Hannah Rash, a 2015 School Counseling Master’s Candidate in the Department of Counseling and Educational Development in the UNCG School of Education, talks about the relationship between school counselors and teachers.
Schools can be insanely busy on a pretty regular basis. Each staff member has unique responsibilities, deadlines, expectations, and schedules. It can be easy to forget that we are all working towards the same goals – student achievement and success – and that we can be valuable resources for one another. This week, I am going to speak directly to the relationship between school counselors and teachers.
Often times it seems that teachers and counselors operate in different spheres and misunderstandings are bound to happen. Of course, this varies from school to school and even from teacher to counselor. As a school counselor, I feel it is my responsibility to build relationships with teachers and make sure that I am communicating well enough that all school staff understand my roles and what I have to offer, while also recognizing the valuable insight teachers have of students.
Teachers spend their entire day interacting face-to-face with students. They get to know the students’ personalities, work ethics, general demeanors, and social idiosyncrasies. Unfortunately, counselors are unable to spending that amount of time with all students at the school. However, we may be more likely to hear personal and social concerns from students and their parents/guardians. Can you imagine how effectively we can support students if we came together to build interventions and resources for students!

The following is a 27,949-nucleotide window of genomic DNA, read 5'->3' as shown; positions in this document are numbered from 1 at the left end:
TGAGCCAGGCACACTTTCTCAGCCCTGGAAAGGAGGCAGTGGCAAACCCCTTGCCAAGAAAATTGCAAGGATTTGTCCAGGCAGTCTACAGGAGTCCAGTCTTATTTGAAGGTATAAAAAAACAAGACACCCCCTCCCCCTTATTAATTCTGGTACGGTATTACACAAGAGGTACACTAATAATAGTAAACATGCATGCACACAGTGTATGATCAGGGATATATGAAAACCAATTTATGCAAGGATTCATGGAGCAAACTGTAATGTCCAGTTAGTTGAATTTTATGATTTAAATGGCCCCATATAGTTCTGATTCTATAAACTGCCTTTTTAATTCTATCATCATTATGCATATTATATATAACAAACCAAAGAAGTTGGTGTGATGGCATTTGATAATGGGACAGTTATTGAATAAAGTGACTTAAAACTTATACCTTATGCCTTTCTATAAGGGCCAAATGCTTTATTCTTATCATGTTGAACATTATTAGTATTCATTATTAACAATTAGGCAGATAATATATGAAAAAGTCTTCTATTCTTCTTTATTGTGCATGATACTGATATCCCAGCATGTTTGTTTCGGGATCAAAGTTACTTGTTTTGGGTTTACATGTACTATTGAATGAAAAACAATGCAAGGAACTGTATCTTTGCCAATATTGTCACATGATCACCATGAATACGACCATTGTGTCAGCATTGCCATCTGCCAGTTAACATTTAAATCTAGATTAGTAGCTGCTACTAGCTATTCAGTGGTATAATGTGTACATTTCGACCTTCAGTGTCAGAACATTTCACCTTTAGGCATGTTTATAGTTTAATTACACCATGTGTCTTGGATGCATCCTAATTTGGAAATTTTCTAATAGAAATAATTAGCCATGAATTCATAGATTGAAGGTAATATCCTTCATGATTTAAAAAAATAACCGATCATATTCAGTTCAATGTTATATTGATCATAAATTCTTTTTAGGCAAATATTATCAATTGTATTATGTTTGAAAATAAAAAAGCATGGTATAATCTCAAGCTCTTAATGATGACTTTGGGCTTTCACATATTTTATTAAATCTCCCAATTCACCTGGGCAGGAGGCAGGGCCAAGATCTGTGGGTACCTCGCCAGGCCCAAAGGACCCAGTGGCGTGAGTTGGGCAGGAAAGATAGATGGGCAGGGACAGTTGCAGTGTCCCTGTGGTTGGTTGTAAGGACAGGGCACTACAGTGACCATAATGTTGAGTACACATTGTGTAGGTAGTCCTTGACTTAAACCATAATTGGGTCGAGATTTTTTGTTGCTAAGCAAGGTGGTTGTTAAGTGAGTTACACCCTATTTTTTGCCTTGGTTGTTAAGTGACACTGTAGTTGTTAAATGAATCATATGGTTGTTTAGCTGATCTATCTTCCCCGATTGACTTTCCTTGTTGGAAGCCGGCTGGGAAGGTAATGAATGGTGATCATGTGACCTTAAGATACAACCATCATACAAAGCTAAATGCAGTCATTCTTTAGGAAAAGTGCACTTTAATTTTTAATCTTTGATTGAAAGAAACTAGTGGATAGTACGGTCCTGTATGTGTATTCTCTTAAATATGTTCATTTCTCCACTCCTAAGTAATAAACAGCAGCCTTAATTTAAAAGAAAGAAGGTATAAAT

It seems that there is sometimes a lack of thorough communication between teachers and school counselors. Sometimes teachers don’t understand why a student was moved to their particular class or counselors wonder why teachers aren’t implementing classroom interventions. Purposeful collaboration is the perfect place to start in providing the best learning environment and opportunities to students. While I can’t speak about teachers, I can outline a few of the skills and knowledge school counselors have to assist teachers, and ultimately, the student.
· Creating behavioral, emotional, and social interventions AND helping teachers understand how to implement them successfully
· Bringing students, parents, and teachers together in mediation, communication about class changes, and concerns with academic performance
· Building a school counseling program that assist students with personal/social concerns, career planning, and academic success
· Helping students find additional resources outside of school if they are struggling with a particular subject
· Forming plans with students on appropriate classroom behaviors and how to cope with stressors during class time in order to be focused and not disruptive
· Listening to teacher recommendations and co-constructing ideas on how to support a student with anything from study skills and organization to time management and peer relations
As an intern, I am provided the luxury of having the time to go sit down with teachers during planning periods to ask about specific students and learn about what’s going on with them in the classroom. While I know I will probably not have quite as many opportunities for these conversations once I take on a full time position, I hope to create a space for teachers to feel they can openly talk to me about student concerns. Even seemly smaller efforts such as an email or a quick stop by a classroom in the morning to say hi can help build relationships within the school. Relationships and collaboration don’t magically happen, and I hope as I continue my journey as a school counselor that I will be able to help foster collaborative environments and encourage others to do the same.
I would also like to say thank you to Sophia Ángeles for suggesting this topic and reminding me that this is such an important subject to keep in mind and talk about!